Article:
The Unexpected Way Beer Is Helping a Calif. Town Get Through a Historic Drought

Bear Republic Brewing Company, maker of Racer 5, has installed an on-site water-saving treatment system and paid for the digging of two new wells in Cloverdale, Calif.

(Photo: OwenFinn16/Flickr)

Feb 4, 2014· 1 MIN READ
Kristine Wong is a regular contributor to TakePart and a multimedia journalist who reports on energy, the environment, sustainable business, and food.

If Cloverdale, Calif., makes it through one of the worst droughts in state history, it will be in large part due to the efforts of an unlikely source: beer.

The recent installation of an innovative water treatment system at the Bear Republic Brewing Company, along with the ongoing construction of two local wells in part paid for by the company, could go a long way toward keeping Cloverdale afloat before it’s estimated to run out of water in a few months.

“We hope to weather this drought, and with the help of this technology and the support of the city of Cloverdale we feel we have a pretty good chance,” Bear Republic owner Richard Norgrove Sr. recently told The North Bay Business Journal. The company is famous for its tasty IPA, Racer 5.

Originally designed for the U.S. military, the treatment system, named EcoVolt, will use recycled wastewater to supply about 10 percent of the 7.8 million gallons of water the brewery uses each year to produce 72,000 barrels of beer. It will also generate enough biogas to slash the facility’s electricity use by 50 percent.

Here’s the nitty-gritty of how the proprietary process works, according to the National Science Foundation:

The system sends wastewater through a bio-electrochemical reactor. As the water filters through it, special bacteria in the reactor eat the organic waste in the water, releasing electrons as a byproduct. Those electrons travel through a circuit to generate methane.

This very high quality methane is then piped out to an engine, where it's burned with a small amount of natural gas. It then generates heat and energy.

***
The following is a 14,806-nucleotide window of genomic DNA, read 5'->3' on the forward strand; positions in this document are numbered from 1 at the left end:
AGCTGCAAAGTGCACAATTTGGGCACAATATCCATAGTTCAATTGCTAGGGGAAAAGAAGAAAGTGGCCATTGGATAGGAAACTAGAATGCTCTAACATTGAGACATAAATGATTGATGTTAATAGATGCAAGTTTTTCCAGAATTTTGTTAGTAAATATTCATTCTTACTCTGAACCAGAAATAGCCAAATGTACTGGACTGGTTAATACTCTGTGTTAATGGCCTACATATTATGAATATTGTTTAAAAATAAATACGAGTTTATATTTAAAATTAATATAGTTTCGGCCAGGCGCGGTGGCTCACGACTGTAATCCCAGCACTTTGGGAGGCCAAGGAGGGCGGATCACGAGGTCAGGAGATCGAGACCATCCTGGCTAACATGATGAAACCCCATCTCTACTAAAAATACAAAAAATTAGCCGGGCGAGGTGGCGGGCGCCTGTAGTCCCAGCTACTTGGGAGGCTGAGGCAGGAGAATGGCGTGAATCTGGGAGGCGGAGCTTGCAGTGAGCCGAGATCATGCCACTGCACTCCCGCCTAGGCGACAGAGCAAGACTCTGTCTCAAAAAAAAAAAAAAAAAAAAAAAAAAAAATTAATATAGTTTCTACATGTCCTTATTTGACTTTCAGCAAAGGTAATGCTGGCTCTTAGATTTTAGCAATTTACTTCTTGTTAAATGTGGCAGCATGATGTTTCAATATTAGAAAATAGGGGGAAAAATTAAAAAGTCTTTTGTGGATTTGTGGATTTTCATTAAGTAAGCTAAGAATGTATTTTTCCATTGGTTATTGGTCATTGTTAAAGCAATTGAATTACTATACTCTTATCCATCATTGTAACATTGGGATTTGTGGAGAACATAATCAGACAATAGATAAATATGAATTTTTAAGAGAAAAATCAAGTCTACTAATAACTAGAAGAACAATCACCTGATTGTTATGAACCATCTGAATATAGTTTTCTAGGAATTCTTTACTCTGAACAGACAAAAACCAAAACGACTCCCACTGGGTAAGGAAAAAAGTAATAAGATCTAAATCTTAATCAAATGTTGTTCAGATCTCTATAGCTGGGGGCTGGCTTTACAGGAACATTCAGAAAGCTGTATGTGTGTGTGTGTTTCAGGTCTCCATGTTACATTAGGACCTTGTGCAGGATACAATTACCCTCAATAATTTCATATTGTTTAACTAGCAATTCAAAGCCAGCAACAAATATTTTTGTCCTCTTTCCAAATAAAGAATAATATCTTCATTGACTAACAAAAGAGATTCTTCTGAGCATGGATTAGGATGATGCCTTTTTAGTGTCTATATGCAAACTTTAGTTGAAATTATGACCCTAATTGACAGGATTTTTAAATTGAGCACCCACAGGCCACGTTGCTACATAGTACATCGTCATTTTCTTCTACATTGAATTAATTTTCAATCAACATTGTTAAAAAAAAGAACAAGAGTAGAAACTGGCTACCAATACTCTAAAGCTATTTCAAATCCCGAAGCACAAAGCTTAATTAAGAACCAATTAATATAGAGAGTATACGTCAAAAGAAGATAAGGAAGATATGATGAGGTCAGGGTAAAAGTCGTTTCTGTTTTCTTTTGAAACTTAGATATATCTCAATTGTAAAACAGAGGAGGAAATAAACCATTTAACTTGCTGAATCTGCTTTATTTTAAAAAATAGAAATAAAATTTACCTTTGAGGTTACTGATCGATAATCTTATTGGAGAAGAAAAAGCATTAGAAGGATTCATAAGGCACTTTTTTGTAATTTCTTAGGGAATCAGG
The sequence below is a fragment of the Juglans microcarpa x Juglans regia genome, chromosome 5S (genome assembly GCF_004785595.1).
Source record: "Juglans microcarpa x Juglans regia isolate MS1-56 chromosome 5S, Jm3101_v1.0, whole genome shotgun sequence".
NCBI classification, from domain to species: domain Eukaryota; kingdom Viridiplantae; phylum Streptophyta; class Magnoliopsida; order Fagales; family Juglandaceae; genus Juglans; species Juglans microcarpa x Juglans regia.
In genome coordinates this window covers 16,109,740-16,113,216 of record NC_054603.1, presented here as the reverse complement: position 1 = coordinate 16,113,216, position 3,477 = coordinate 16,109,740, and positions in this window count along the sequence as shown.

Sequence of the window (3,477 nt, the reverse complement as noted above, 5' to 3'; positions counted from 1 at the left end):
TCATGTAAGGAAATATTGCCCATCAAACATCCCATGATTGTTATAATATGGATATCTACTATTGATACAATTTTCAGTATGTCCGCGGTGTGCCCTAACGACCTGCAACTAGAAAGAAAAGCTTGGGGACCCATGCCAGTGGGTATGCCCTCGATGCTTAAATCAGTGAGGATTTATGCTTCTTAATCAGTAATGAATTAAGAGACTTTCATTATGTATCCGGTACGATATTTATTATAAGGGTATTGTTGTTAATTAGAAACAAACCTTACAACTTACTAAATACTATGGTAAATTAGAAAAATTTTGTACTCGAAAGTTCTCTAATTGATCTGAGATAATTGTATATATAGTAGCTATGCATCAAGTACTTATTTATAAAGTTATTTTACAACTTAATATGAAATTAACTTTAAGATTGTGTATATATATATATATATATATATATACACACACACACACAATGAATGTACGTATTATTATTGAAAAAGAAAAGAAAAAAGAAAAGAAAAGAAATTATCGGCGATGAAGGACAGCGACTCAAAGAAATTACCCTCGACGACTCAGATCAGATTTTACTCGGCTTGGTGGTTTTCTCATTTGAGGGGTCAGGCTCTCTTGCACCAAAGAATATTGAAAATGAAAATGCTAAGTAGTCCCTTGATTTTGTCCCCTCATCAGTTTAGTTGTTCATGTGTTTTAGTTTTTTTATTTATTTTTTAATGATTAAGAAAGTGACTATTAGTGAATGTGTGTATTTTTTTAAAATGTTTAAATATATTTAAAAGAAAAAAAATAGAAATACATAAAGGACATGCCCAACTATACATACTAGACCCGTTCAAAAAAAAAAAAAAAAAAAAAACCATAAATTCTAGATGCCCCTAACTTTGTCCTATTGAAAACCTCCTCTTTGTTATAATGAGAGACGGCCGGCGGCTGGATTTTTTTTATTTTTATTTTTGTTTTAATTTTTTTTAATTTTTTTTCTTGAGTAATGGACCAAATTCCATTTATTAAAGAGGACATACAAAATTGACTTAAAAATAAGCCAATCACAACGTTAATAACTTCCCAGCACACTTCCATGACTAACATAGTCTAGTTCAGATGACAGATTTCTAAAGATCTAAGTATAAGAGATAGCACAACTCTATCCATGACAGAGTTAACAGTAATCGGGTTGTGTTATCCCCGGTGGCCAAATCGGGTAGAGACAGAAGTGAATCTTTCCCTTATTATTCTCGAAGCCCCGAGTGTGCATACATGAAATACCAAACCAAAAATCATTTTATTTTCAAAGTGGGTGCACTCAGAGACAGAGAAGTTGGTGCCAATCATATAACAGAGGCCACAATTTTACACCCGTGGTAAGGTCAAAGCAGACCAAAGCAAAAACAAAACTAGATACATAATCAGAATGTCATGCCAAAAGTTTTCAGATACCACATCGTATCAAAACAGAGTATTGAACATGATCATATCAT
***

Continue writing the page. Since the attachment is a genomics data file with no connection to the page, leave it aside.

Even before installing the EcoVolt system, for which it reportedly paid $1 million, Bear Republic was already well ahead of its competitors in terms of water conservation. The average brewery uses six gallons of water for every one gallon of beer produced, but the Cloverdale facility boasts a ratio of just three and a half to one.

In November, the brewery lent Cloverdale $466,000 to hasten the digging of two new wells, which would provide more water for the city’s residents and also enable the brewery to increase supply for a planned expansion, reports The San Francisco Chronicle.

Scheduled for completion in July, the wells will increase local water capacity by 600,000 gallons a day, a 40 percent increase over current supplies. Bear Republic currently uses up to 2,000 gallons of water a day to make beer—meaning beer will be directly responsible for city residents getting access to an additional 598,000 gallons. But since the volume of water used by the brewery is based on the city's ability to provide, that number could change.

Last week, the need for the new wells became more acute: State officials said Cloverdale is one of 17 California cities estimated to run out of water by May without the new supply.

“The Russian River is where we get our water, and it’s just about dry,” said Cloverdale Vice Mayor Robert Cox. “There’s no rain. About the only good news on the horizon is those new wells. We’d be in really bad shape without them.”